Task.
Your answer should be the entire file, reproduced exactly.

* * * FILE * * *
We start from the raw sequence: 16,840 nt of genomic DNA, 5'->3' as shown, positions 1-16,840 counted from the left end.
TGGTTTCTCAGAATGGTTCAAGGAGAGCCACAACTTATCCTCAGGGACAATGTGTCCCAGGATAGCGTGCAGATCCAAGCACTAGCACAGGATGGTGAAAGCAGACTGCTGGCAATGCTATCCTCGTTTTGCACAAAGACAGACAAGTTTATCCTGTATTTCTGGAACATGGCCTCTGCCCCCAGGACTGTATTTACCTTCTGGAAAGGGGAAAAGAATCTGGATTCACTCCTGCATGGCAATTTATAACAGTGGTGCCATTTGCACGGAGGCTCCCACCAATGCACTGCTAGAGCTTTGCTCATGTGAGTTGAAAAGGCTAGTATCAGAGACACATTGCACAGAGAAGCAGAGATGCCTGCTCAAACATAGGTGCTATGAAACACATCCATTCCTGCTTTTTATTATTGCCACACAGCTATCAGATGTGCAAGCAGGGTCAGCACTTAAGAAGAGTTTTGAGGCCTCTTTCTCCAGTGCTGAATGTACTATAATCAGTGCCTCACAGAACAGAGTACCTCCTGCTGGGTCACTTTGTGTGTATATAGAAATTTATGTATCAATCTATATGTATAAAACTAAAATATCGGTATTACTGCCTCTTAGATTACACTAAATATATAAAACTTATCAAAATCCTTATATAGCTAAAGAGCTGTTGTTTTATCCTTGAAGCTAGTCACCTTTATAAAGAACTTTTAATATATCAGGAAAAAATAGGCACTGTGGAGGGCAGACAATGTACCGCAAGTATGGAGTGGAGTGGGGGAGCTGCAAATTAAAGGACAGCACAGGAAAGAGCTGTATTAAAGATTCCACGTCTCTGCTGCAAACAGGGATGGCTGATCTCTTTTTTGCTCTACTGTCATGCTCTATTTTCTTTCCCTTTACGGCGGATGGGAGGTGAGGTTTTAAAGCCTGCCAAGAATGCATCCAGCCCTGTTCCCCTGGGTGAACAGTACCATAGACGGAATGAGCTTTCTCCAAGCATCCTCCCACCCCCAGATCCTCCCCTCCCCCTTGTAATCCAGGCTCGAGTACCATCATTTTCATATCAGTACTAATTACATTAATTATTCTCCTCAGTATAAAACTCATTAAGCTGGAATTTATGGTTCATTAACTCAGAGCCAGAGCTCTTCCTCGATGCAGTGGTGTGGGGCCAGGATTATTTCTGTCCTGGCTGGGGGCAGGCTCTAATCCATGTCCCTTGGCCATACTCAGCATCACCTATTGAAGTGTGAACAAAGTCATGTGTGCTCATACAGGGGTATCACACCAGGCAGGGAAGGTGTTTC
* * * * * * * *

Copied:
We start from the raw sequence: 16,840 nt of genomic DNA, 5'->3' as shown, positions 1-16,840 counted from the left end.
TGGTTTCTCAGAATGGTTCAAGGAGAGCCACAACTTATCCTCAGGGACAATGTGTCCCAGGATAGCGTGCAGATCCAAGCACTAGCACAGGATGGTGAAAGCAGACTGCTGGCAATGCTATCCTCGTTTTGCACAAAGACAGACAAGTTTATCCTGTATTTCTGGAACATGGCCTCTGCCCCCAGGACTGTATTTACCTTCTGGAAAGGGGAAAAGAATCTGGATTCACTCCTGCATGGCAATTTATAACAGTGGTGCCATTTGCACGGAGGCTCCCACCAATGCACTGCTAGAGCTTTGCTCATGTGAGTTGAAAAGGCTAGTATCAGAGACACATTGCACAGAGAAGCAGAGATGCCTGCTCAAACATAGGTGCTATGAAACACATCCATTCCTGCTTTTTATTATTGCCACACAGCTATCAGATGTGCAAGCAGGGTCAGCACTTAAGAAGAGTTTTGAGGCCTCTTTCTCCAGTGCTGAATGTACTATAATCAGTGCCTCACAGAACAGAGTACCTCCTGCTGGGTCACTTTGTGTGTATATAGAAATTTATGTATCAATCTATATGTATAAAACTAAAATATCGGTATTACTGCCTCTTAGATTACACTAAATATATAAAACTTATCAAAATCCTTATATAGCTAAAGAGCTGTTGTTTTATCCTTGAAGCTAGTCACCTTTATAAAGAACTTTTAATATATCAGGAAAAAATAGGCACTGTGGAGGGCAGACAATGTACCGCAAGTATGGAGTGGAGTGGGGGAGCTGCAAATTAAAGGACAGCACAGGAAAGAGCTGTATTAAAGATTCCACGTCTCTGCTGCAAACAGGGATGGCTGATCTCTTTTTTGCTCTACTGTCATGCTCTATTTTCTTTCCCTTTACGGCGGATGGGAGGTGAGGTTTTAAAGCCTGCCAAGAATGCATCCAGCCCTGTTCCCCTGGGTGAACAGTACCATAGACGGAATGAGCTTTCTCCAAGCATCCTCCCACCCCCAGATCCTCCCCTCCCCCTTGTAATCCAGGCTCGAGTACCATCATTTTCATATCAGTACTAATTACATTAATTATTCTCCTCAGTATAAAACTCATTAAGCTGGAATTTATGGTTCATTAACTCAGAGCCAGAGCTCTTCCTCGATGCAGTGGTGTGGGGCCAGGATTATTTCTGTCCTGGCTGGGGGCAGGCTCTAATCCATGTCCCTTGGCCATACTCAGCATCACCTATTGAAGTGTGAACAAAGTCATGTGTGCTCATACAGGGGTATCACACCAGGCAGGGAAGGTGTTTC